Michelle Williams has responded to her 'All The Money In The World' co-star Mark Wahlberg's decision to donate the money that he earned in re-shoots for the flick to the Time's Up campaign to support victims of sexual assault. And it seems she is in approval.
Michelle Williams at the BAFTA Los Angeles tea party
After reports surfaced that Mark Wahlberg earned around $1.5 million, in contrast to Michelle's reported '$80 per diem totalling less than $1,000', for doing re-shoots in Ridley Scott's new movie, the anger surrounding the pay gap has encouraged the actor to make a generous donation for his fellow women.
The actor says he's in support of the fight for fair pay.
Ridley Scott's 'All The Money In The World' has seen nothing but controversy since reports of alleged sexual misconduct against its former leading star Kevin Spacey had surfaced. Director Ridley Scott made the quick decision to recast and reshoot the film with Christopher Plummer in the role of John Paul Getty Sr., dismissing Spacey from the production following the reports coming to light. It was the right decision, but one that Mark Wahlberg, who also stars in the film refused to approve unless he was paid over $1 million.
Mark Wahlberg has righted what many would call a major wrong
This of course brought a discussion up surrounding the film of how Wahlberg had seemed to profit off of Scott making the right choice, and, if Spacey is indeed guilty of what he's been accused of, profiting off of sexual abuse. The report also came after it was revealed Wahlberg made $1.5 million for the film's reshoots, whilst female co-star Michelle Williams got only $80 per day. This meant that she got less than 0.1% in reshoot fees than her male co-star Wahlberg.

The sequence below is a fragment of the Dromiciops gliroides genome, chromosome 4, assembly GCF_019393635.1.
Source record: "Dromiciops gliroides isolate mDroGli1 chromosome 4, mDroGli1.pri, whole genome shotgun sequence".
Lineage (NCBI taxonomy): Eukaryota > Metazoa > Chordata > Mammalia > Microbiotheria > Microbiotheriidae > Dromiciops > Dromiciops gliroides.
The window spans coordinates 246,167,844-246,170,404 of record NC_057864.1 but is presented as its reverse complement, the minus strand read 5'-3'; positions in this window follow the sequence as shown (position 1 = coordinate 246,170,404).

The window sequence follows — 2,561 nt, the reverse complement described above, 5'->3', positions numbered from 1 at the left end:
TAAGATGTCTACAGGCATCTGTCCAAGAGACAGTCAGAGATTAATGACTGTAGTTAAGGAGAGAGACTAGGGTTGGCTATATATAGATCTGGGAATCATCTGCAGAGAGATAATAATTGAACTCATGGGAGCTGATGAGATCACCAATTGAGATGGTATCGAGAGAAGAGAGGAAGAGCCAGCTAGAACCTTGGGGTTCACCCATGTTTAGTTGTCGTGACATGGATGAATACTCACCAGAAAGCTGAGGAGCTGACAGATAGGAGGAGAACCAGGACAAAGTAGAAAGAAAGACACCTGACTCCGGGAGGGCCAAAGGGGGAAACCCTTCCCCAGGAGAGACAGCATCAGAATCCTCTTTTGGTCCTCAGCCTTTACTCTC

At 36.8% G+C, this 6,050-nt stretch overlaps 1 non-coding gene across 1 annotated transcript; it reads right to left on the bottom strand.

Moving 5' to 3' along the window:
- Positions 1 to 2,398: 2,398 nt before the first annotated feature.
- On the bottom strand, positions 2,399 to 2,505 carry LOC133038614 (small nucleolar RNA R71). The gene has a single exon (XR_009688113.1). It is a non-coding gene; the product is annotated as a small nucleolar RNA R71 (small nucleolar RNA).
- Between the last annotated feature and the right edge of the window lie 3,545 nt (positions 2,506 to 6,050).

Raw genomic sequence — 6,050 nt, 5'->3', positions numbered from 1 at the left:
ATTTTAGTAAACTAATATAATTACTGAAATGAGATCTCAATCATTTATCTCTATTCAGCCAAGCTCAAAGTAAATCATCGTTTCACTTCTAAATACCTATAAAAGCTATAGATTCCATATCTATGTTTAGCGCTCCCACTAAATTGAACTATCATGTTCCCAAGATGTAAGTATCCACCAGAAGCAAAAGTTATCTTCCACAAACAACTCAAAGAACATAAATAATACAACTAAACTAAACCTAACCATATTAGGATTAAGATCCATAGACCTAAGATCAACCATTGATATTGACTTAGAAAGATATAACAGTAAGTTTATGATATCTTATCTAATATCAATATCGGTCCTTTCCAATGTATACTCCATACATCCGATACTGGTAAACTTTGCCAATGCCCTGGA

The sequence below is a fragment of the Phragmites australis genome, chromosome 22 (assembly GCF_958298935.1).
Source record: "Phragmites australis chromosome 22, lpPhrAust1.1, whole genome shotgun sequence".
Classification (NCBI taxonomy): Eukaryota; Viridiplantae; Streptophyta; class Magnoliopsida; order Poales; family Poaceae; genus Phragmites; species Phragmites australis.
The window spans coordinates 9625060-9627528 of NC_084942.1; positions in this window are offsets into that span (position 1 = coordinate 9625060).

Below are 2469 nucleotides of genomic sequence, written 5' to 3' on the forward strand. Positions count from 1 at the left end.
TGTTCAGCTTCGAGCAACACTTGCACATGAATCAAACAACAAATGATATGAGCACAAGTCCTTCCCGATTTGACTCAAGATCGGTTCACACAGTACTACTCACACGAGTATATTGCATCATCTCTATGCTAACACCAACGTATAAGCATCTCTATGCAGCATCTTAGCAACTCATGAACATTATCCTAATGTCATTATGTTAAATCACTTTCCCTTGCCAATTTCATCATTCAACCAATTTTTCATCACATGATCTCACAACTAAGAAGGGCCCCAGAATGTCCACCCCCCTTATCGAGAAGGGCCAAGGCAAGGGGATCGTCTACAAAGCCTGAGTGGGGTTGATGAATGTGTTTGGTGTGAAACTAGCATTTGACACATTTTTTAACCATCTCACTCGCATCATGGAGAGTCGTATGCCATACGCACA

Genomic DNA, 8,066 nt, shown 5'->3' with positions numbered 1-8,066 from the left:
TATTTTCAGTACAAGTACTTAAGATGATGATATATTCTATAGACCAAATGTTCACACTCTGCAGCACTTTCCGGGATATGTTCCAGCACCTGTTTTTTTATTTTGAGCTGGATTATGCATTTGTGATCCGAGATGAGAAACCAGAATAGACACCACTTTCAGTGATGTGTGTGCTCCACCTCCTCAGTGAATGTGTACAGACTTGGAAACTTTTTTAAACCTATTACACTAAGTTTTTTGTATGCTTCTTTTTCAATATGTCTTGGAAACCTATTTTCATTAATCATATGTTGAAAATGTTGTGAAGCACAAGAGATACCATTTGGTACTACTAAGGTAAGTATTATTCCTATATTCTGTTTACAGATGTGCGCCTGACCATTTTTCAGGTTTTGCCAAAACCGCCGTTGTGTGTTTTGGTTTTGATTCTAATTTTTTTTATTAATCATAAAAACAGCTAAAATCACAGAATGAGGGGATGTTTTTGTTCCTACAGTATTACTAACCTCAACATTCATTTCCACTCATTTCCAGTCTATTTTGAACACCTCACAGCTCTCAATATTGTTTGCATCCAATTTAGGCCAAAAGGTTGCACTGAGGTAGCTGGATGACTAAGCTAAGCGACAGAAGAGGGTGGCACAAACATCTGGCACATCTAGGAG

A new report by USA Today suggests Wahlberg refused to go along with Plummer's re-casting in 'All The Money In The World' unless he got paid.
A new development in the saga concerning the massive pay disparity between Mark Wahlberg and Michelle Williams for the re-shooting of All The Money In The World suggests that Wahlberg refused to approve the casting of Christopher Plummer until he was paid more than $1 million.
USA Today, which broke the original story on Wednesday (January 10th), followed up with a new report that Wahlberg’s contract contained a “co-star approval” clause, which allowed him to veto Plummer’s re-casting in the lead role in a letter to the film’s financiers, saying that he would only give it the green light if he was paid the extra money, according to one insider.